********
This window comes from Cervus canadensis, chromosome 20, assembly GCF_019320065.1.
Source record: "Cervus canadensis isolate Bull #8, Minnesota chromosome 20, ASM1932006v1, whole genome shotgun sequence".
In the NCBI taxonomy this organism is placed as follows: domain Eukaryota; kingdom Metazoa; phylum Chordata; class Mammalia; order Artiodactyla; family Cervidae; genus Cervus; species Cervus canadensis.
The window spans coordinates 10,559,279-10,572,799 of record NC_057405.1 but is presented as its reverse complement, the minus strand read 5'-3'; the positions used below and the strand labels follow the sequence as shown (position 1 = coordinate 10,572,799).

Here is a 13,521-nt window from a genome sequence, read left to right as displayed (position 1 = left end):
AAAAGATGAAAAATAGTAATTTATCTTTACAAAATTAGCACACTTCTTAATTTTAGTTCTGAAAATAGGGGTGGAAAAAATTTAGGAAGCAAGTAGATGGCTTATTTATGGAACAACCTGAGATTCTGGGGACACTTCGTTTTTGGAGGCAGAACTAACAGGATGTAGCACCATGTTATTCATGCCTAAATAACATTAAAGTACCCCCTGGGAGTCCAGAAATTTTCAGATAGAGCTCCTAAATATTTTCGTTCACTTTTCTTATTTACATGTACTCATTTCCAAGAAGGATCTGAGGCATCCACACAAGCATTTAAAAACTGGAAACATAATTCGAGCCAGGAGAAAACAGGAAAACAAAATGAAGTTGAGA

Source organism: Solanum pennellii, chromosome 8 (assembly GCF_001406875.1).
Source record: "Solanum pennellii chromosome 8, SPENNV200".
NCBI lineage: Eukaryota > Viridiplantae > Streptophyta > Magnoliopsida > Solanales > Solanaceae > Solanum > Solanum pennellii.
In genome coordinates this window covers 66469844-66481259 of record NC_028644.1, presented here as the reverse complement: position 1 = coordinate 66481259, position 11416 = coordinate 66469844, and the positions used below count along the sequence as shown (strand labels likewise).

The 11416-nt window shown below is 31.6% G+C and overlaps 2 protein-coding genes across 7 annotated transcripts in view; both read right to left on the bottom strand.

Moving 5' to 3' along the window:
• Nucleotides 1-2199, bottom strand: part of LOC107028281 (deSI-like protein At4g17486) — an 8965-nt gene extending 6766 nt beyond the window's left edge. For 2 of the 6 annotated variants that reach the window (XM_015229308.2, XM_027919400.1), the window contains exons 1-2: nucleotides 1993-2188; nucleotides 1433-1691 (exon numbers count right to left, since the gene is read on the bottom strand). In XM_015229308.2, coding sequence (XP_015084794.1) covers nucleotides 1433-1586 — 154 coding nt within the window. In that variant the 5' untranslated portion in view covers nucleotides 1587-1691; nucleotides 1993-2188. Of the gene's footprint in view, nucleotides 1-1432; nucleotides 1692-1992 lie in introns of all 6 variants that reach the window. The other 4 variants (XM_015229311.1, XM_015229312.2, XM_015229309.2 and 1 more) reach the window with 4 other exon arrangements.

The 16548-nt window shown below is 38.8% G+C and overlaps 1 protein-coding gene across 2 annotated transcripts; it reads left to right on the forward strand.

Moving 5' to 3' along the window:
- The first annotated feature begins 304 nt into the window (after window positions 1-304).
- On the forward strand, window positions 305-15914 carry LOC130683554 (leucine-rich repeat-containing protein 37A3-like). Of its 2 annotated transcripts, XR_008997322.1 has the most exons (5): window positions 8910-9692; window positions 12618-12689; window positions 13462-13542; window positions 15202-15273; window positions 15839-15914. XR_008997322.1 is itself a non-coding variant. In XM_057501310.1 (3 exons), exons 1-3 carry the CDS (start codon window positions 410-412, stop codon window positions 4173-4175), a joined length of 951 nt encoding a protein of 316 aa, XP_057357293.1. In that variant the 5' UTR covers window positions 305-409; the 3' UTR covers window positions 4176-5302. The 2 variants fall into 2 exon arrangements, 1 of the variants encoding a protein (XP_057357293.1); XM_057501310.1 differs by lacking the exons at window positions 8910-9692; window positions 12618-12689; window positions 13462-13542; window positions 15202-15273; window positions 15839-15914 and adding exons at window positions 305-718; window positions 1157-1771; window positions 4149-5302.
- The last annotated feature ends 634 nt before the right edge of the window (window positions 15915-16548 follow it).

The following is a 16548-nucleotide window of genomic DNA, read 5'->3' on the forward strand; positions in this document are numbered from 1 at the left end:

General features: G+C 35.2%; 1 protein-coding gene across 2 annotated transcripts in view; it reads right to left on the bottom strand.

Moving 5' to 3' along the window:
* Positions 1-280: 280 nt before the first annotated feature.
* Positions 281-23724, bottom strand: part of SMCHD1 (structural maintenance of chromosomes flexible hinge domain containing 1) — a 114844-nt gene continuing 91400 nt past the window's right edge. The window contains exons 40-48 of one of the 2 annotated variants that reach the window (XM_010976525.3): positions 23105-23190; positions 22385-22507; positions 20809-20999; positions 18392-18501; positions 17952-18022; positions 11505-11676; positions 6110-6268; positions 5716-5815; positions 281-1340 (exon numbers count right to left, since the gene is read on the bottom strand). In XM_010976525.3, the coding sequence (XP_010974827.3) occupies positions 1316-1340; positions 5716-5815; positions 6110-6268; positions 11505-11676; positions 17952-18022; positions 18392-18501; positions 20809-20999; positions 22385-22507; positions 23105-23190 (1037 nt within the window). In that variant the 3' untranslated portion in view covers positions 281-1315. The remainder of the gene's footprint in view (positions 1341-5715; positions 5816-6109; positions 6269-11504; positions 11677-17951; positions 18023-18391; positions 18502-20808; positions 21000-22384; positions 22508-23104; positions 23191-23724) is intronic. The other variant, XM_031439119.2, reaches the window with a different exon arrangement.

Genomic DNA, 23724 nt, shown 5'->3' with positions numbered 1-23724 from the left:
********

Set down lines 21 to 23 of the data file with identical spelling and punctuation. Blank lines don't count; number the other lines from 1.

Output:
Moving 5' to 3' along the window:
* Positions 1-280: 280 nt before the first annotated feature.
* Positions 281-23724, bottom strand: part of SMCHD1 (structural maintenance of chromosomes flexible hinge domain containing 1) — a 114844-nt gene continuing 91400 nt past the window's right edge. The window contains exons 40-48 of one of the 2 annotated variants that reach the window (XM_010976525.3): positions 23105-23190; positions 22385-22507; positions 20809-20999; positions 18392-18501; positions 17952-18022; positions 11505-11676; positions 6110-6268; positions 5716-5815; positions 281-1340 (exon numbers count right to left, since the gene is read on the bottom strand). In XM_010976525.3, the coding sequence (XP_010974827.3) occupies positions 1316-1340; positions 5716-5815; positions 6110-6268; positions 11505-11676; positions 17952-18022; positions 18392-18501; positions 20809-20999; positions 22385-22507; positions 23105-23190 (1037 nt within the window). In that variant the 3' untranslated portion in view covers positions 281-1315. The remainder of the gene's footprint in view (positions 1341-5715; positions 5816-6109; positions 6269-11504; positions 11677-17951; positions 18023-18391; positions 18502-20808; positions 21000-22384; positions 22508-23104; positions 23191-23724) is intronic. The other variant, XM_031439119.2, reaches the window with a different exon arrangement.